Epidemiology
Section Newsletter
Fall 2007

Letter From The Chair

Stanley H. Weiss, MD, FACP, FACE

 We have an exciting program planned for you at the 2007 Annual Meeting.  Please join us for any and all of our business section meetings, and introduce yourself to the officers.  We also have an off-site social planned for Tuesday evening - tickets available from the Epidemiology Section Booth in the Exhibits area, or from one of the Section officers; there is no cost to attend the social.

The Section has become much more involved in policy issues the last 2 years.  As an outgrowth of the 2006 Congress of Epidemiology, a Society of Epidemiologic Societies has been formed, and a Joint Policy Committee.  That has led to the development of joint surveys, one manuscript so far (on HIPAA issues), and a letter to the NIH Director about the importance of epidemiology in the development of future research initiatives.  The first national symposium by this group is being hosted by our Section at the annual meeting – APHA Session # 4129.0 on Tuesday, November 06, 2007: 12:30 PM-2:00 PM, entitled: “Symposium. Protecting Patients and Participants: Does It Matter Whether It's Research or Public Health Practice? (Organized with the Joint Policy Committee, Societies of Epidemiology).”  Some highly relevant practical issues will be discussed, including HIPAA and FERPA.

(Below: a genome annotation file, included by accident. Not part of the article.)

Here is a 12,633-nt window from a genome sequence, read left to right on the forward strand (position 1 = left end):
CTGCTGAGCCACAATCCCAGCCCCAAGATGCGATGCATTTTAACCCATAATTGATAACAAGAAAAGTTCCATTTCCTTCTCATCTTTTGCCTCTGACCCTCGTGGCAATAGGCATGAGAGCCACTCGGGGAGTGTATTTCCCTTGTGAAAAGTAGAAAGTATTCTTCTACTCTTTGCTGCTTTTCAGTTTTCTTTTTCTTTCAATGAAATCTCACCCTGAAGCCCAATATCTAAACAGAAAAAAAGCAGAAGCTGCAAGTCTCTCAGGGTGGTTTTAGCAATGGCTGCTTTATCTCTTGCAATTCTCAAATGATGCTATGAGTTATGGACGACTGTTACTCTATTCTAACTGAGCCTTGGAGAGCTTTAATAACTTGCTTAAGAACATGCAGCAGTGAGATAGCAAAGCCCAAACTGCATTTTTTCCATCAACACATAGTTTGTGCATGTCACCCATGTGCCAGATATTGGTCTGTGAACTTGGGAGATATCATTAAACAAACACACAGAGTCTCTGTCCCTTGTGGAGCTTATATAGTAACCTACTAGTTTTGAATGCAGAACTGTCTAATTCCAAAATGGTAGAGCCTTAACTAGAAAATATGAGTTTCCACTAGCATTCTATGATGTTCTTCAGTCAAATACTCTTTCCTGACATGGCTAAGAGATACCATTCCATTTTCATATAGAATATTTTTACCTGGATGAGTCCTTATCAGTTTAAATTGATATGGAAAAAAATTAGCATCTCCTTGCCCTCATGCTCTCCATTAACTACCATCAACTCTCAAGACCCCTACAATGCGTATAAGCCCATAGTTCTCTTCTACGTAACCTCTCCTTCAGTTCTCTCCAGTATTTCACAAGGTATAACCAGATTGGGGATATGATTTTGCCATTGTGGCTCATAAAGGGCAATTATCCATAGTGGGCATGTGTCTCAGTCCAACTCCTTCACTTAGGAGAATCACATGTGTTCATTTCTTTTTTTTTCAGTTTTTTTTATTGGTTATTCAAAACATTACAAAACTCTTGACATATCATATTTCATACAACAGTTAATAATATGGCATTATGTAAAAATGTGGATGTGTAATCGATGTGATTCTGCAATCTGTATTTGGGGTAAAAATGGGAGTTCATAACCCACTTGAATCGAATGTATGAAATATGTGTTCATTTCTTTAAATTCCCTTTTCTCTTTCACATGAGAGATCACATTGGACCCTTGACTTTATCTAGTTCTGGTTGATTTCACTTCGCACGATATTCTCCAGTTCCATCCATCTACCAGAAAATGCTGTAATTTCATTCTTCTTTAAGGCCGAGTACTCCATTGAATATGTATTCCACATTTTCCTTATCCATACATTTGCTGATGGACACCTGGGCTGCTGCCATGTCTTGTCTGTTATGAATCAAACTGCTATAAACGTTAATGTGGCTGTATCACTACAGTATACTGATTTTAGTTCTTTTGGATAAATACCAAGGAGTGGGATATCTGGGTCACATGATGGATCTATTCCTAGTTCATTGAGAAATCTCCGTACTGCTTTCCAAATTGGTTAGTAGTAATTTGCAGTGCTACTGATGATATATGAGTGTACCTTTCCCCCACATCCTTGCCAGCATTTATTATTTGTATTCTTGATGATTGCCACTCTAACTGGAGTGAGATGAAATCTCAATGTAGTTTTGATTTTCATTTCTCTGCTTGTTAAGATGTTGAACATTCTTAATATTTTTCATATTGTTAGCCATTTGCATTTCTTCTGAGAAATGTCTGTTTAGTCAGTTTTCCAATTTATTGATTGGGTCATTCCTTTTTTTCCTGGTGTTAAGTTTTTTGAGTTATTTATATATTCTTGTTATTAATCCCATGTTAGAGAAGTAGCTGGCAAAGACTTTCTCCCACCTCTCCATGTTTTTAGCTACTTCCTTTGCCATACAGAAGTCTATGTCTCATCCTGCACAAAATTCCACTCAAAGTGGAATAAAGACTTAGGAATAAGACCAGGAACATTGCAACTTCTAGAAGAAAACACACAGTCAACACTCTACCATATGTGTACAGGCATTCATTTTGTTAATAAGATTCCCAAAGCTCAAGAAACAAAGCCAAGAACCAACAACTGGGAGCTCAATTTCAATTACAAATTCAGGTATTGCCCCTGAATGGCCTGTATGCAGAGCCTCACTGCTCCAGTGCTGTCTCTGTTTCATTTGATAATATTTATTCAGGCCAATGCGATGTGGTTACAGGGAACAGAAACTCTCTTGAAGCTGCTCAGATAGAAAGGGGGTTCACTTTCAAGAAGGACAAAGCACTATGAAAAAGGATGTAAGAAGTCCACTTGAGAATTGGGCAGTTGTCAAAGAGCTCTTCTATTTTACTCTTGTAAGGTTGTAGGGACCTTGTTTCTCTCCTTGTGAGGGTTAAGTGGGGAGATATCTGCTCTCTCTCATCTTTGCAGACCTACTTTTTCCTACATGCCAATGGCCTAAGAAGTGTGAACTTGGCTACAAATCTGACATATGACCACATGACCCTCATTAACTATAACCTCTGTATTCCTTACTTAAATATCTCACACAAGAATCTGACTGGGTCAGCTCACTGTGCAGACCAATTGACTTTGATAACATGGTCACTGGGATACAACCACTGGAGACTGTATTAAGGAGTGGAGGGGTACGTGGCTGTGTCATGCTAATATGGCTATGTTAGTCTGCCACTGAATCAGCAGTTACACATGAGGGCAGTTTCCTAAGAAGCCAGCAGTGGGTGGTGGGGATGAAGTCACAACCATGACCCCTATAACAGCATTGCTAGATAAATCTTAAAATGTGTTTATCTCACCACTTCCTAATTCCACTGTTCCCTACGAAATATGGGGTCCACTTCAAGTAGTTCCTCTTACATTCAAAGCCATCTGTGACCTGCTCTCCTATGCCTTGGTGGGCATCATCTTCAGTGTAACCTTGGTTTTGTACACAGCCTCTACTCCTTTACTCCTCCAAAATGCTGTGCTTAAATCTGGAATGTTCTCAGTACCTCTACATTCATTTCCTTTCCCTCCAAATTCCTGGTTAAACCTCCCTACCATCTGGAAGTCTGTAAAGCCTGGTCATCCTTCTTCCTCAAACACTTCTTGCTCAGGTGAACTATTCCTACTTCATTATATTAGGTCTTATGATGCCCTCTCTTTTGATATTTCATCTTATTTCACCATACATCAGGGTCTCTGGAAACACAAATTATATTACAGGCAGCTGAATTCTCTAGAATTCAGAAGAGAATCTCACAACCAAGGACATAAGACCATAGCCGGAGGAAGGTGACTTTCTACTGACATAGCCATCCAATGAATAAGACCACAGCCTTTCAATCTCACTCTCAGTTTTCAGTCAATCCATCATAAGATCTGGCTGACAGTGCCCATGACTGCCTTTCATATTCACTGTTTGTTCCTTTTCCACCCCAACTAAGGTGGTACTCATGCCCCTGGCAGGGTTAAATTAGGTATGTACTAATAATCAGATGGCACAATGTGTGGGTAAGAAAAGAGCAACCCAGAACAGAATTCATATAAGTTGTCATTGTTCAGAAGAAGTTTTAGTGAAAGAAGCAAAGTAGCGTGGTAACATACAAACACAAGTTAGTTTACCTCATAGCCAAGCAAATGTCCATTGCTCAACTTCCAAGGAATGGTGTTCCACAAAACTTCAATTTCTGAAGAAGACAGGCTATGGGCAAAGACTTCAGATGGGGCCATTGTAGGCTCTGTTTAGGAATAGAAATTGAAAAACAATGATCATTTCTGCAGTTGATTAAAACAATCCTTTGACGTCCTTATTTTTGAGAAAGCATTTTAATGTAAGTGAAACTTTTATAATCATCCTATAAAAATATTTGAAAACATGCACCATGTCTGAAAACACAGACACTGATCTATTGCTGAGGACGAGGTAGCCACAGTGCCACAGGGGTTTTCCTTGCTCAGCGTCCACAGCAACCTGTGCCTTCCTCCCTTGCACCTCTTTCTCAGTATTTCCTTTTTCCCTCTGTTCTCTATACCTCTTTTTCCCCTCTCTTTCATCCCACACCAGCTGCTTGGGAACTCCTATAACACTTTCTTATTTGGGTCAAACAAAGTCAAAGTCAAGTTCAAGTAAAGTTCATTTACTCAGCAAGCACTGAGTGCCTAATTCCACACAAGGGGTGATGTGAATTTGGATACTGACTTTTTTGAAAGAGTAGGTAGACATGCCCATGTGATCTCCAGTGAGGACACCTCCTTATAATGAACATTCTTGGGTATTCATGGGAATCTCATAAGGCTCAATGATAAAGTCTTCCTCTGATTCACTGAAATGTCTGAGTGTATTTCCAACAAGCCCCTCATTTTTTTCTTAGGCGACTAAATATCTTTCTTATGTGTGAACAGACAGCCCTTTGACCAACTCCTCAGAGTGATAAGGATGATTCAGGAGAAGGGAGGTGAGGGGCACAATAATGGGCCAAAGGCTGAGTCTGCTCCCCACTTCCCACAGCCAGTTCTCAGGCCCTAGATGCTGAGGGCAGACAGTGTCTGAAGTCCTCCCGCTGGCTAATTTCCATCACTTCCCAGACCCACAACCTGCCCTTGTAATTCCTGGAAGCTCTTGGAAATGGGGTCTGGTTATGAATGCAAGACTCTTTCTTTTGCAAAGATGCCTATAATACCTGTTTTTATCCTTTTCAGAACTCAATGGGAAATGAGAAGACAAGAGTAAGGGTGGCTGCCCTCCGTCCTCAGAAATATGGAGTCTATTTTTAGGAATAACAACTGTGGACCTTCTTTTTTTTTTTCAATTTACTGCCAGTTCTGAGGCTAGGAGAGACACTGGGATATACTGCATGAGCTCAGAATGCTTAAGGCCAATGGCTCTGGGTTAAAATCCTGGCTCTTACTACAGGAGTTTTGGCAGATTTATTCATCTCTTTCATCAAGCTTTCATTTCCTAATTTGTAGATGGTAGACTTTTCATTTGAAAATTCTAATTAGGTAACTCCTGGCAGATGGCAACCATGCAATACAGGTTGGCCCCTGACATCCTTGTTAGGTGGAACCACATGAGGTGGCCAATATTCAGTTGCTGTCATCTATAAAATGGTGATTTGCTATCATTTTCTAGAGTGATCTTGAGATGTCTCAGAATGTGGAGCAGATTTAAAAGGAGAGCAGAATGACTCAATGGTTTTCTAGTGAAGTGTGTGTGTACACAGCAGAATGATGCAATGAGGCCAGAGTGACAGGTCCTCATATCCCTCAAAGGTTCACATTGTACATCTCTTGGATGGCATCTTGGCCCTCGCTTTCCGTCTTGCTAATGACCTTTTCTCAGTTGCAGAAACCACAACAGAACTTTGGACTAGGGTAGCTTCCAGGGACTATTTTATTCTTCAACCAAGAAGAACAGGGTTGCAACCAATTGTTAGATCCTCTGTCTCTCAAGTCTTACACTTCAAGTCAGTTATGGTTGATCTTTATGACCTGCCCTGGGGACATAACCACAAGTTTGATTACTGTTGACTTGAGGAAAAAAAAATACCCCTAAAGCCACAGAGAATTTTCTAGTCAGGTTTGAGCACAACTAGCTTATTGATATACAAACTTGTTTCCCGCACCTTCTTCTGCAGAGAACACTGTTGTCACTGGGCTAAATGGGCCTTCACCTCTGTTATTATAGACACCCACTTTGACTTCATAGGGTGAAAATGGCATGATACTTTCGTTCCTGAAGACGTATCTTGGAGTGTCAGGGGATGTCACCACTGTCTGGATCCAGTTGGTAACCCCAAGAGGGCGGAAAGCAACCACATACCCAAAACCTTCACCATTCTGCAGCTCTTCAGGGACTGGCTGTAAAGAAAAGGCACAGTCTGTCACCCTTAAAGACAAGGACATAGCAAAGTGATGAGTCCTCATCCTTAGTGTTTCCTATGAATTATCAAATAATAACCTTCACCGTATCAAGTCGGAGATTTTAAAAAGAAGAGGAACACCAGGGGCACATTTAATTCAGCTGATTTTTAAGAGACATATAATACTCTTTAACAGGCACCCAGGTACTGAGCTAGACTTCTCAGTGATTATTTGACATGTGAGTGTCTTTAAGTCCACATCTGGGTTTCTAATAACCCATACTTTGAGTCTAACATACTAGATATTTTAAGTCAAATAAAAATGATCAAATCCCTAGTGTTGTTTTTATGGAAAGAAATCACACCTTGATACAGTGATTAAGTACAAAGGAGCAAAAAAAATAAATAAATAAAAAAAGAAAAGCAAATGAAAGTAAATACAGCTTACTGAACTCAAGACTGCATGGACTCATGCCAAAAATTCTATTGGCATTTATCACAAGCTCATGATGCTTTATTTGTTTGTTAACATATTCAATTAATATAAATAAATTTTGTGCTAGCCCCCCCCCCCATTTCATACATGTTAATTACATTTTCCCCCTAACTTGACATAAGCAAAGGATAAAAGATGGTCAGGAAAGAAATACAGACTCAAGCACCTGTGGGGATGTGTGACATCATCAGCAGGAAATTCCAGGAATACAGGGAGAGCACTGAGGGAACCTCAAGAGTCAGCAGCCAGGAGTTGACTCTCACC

My term as your Chair ends at this national meeting.  It has been a pleasure to serve you.  We leave the Section in its best fiscal condition ever, having developed a substantial sum of funds, which will roll-over each year unless used, as a result of our efforts in helping to organize and lead the two International Congresses of Epidemiology, in 2001 and in 2006.

 

Special Sessions at AM 2007

Invited Sessions at Upcoming Annual Meeting You Won’t Want to Miss

 

We have several outstanding presentations at the upcoming meeting, which are described briefly below.  Please leave room on your annual meeting schedule to attend these exciting sessions.

 

MONDAY, NOVEMBER 05, 2007

8:30 AM-10:00 AM  (3029.0) Invited Session: National HIV Behavioral Surveillance among Heterosexuals at High risk of HIV – Reports from Three Sites